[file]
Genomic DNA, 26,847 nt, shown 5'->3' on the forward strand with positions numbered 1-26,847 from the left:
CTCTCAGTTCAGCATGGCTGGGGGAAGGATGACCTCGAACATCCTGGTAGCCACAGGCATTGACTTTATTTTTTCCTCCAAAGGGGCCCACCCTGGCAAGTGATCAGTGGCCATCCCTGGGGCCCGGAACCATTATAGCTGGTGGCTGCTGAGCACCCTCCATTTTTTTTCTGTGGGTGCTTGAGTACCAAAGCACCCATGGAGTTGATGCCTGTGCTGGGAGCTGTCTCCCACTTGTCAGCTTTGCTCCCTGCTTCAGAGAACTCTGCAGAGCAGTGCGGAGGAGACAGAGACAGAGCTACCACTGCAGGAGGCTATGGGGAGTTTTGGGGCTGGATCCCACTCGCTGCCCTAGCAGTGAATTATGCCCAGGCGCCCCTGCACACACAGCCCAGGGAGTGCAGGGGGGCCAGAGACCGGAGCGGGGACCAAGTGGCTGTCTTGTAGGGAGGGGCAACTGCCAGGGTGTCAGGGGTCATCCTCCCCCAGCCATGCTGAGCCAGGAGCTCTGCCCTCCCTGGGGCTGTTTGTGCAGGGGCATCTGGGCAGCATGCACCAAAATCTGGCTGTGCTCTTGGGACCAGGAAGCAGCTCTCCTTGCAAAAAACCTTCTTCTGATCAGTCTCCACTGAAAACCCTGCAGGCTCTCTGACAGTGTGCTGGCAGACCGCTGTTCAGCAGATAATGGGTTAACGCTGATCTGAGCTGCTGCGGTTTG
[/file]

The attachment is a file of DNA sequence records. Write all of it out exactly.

Genomic DNA, 26,847 nt, shown 5'->3' on the forward strand with positions numbered 1-26,847 from the left:
CTCTCAGTTCAGCATGGCTGGGGGAAGGATGACCTCGAACATCCTGGTAGCCACAGGCATTGACTTTATTTTTTCCTCCAAAGGGGCCCACCCTGGCAAGTGATCAGTGGCCATCCCTGGGGCCCGGAACCATTATAGCTGGTGGCTGCTGAGCACCCTCCATTTTTTTTCTGTGGGTGCTTGAGTACCAAAGCACCCATGGAGTTGATGCCTGTGCTGGGAGCTGTCTCCCACTTGTCAGCTTTGCTCCCTGCTTCAGAGAACTCTGCAGAGCAGTGCGGAGGAGACAGAGACAGAGCTACCACTGCAGGAGGCTATGGGGAGTTTTGGGGCTGGATCCCACTCGCTGCCCTAGCAGTGAATTATGCCCAGGCGCCCCTGCACACACAGCCCAGGGAGTGCAGGGGGGCCAGAGACCGGAGCGGGGACCAAGTGGCTGTCTTGTAGGGAGGGGCAACTGCCAGGGTGTCAGGGGTCATCCTCCCCCAGCCATGCTGAGCCAGGAGCTCTGCCCTCCCTGGGGCTGTTTGTGCAGGGGCATCTGGGCAGCATGCACCAAAATCTGGCTGTGCTCTTGGGACCAGGAAGCAGCTCTCCTTGCAAAAAACCTTCTTCTGATCAGTCTCCACTGAAAACCCTGCAGGCTCTCTGACAGTGTGCTGGCAGACCGCTGTTCAGCAGATAATGGGTTAACGCTGATCTGAGCTGCTGCGGTTTG